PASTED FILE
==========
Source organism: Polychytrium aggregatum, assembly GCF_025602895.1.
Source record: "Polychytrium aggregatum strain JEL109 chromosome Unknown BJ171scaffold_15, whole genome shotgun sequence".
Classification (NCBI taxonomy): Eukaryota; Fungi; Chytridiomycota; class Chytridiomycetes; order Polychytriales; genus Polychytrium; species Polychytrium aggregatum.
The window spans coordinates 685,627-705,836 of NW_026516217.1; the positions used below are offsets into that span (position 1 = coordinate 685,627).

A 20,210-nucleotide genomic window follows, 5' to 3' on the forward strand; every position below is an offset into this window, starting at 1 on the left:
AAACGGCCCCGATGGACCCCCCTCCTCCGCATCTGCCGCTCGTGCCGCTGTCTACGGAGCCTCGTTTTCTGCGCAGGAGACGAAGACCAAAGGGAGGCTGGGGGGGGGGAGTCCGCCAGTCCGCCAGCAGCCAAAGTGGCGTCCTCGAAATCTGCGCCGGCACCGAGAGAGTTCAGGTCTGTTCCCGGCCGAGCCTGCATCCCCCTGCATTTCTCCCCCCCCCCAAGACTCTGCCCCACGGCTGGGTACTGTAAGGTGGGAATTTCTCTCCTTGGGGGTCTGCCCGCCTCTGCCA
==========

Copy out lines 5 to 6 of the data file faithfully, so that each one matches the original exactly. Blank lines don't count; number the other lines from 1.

A 20,210-nucleotide genomic window follows, 5' to 3' on the forward strand; every position below is an offset into this window, starting at 1 on the left:
AAACGGCCCCGATGGACCCCCCTCCTCCGCATCTGCCGCTCGTGCCGCTGTCTACGGAGCCTCGTTTTCTGCGCAGGAGACGAAGACCAAAGGGAGGCTGGGGGGGGGGAGTCCGCCAGTCCGCCAGCAGCCAAAGTGGCGTCCTCGAAATCTGCGCCGGCACCGAGAGAGTTCAGGTCTGTTCCCGGCCGAGCCTGCATCCCCCTGCATTTCTCCCCCCCCCCAAGACTCTGCCCCACGGCTGGGTACTGTAAGGTGGGAATTTCTCTCCTTGGGGGTCTGCCCGCCTCTGCCA